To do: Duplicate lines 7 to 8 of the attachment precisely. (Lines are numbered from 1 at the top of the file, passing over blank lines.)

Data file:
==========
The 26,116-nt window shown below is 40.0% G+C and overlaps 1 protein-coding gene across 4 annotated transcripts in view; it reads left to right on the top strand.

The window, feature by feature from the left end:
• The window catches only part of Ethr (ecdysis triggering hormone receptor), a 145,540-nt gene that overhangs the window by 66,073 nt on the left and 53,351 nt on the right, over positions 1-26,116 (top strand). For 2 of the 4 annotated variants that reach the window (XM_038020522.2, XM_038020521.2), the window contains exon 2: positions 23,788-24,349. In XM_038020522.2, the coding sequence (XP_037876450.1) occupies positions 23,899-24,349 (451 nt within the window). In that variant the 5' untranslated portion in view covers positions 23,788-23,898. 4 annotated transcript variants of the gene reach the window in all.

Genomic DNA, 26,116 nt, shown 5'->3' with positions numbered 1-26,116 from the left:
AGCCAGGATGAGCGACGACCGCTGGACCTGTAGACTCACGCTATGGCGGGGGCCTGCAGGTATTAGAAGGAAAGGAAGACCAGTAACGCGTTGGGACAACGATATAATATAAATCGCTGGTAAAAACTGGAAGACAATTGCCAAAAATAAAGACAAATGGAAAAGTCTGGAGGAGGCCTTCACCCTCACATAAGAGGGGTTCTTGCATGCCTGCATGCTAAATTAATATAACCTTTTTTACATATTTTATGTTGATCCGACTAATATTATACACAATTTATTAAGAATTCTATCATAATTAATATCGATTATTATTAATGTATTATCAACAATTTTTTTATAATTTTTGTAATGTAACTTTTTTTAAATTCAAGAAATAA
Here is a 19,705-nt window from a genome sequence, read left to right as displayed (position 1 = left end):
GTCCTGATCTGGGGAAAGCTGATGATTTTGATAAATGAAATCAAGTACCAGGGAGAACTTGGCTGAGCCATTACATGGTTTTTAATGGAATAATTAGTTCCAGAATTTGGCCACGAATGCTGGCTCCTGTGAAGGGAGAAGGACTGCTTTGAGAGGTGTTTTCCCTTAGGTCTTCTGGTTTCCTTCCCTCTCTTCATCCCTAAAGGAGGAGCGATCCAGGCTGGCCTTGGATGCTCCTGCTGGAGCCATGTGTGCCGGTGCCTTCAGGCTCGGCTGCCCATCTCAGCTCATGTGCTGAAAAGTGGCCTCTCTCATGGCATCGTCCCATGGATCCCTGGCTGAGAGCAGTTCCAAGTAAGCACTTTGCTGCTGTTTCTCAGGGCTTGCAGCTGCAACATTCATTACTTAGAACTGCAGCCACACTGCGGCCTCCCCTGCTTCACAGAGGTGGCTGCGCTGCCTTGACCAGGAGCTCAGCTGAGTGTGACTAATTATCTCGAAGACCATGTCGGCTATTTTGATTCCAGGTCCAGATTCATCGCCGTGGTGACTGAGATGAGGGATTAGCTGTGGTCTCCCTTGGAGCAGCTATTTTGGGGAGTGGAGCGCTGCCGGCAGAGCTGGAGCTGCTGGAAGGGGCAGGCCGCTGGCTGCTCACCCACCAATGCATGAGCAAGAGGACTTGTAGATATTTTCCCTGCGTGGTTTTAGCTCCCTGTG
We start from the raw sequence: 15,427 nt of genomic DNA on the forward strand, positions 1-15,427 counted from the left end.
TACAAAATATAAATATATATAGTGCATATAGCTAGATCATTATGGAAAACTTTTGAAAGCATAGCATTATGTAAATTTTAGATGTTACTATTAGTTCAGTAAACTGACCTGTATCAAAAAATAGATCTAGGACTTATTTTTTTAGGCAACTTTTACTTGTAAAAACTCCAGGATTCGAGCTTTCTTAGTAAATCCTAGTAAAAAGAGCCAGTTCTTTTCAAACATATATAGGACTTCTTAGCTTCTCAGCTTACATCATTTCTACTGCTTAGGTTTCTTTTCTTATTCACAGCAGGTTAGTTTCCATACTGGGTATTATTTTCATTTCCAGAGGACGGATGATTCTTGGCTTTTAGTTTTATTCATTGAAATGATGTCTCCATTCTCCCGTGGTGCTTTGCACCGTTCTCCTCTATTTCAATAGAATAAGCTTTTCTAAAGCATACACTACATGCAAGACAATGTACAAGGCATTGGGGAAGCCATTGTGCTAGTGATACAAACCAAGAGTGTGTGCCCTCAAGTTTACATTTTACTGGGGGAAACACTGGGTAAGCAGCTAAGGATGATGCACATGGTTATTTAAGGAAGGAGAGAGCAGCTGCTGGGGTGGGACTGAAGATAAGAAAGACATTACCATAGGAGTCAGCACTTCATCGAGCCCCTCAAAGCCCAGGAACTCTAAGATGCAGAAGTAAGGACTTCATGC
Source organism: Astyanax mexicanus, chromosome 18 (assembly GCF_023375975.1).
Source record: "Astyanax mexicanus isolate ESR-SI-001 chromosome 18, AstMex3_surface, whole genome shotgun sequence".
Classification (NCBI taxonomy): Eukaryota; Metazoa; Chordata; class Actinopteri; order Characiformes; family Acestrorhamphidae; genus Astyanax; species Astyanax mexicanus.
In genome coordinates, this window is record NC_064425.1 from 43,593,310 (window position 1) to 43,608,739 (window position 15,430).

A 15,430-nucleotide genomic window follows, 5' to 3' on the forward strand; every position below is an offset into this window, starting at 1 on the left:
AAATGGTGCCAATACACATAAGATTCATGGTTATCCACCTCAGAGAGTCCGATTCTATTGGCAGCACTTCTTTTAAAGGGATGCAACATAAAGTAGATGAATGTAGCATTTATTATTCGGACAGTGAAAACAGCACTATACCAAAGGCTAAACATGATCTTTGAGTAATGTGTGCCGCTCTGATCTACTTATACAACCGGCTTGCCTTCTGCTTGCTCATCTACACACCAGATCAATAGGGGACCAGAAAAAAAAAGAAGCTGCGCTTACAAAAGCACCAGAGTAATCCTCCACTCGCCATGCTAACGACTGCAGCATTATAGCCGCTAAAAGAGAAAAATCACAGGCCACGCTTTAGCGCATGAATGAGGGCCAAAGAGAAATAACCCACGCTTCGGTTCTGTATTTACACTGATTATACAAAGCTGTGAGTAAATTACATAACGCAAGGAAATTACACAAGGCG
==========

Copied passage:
GTCCTGATCTGGGGAAAGCTGATGATTTTGATAAATGAAATCAAGTACCAGGGAGAACTTGGCTGAGCCATTACATGGTTTTTAATGGAATAATTAGTTCCAGAATTTGGCCACGAATGCTGGCTCCTGTGAAGGGAGAAGGACTGCTTTGAGAGGTGTTTTCCCTTAGGTCTTCTGGTTTCCTTCCCTCTCTTCATCCCTAAAGGAGGAGCGATCCAGGCTGGCCTTGGATGCTCCTGCTGGAGCCATGTGTGCCGGTGCCTTCAGGCTCGGCTGCCCATCTCAGCTCATGTGCTGAAAAGTGGCCTCTCTCATGGCATCGTCCCATGGATCCCTGGCTGAGAGCAGTTCCAAGTAAGCACTTTGCTGCTGTTTCTCAGGGCTTGCAGCTGCAACATTCATTACTTAGAACTGCAGCCACACTGCGGCCTCCCCTGCTTCACAGAGGTGGCTGCGCTGCCTTGACCAGGAGCTCAGCTGAGTGTGACTAATTATCTCGAAGACCATGTCGGCTATTTTGATTCCAGGTCCAGATTCATCGCCGTGGTGACTGAGATGAGGGATTAGCTGTGGTCTCCCTTGGAGCAGCTATTTTGGGGAGTGGAGCGCTGCCGGCAGAGCTGGAGCTGCTGGAAGGGGCAGGCCGCTGGCTGCTCACCCACCAATGCATGAGCAAGAGGACTTGTAGATATTTTCCCTGCGTGGTTTTAGCTCCCTGTG
We start from the raw sequence: 15,427 nt of genomic DNA on the forward strand, positions 1-15,427 counted from the left end.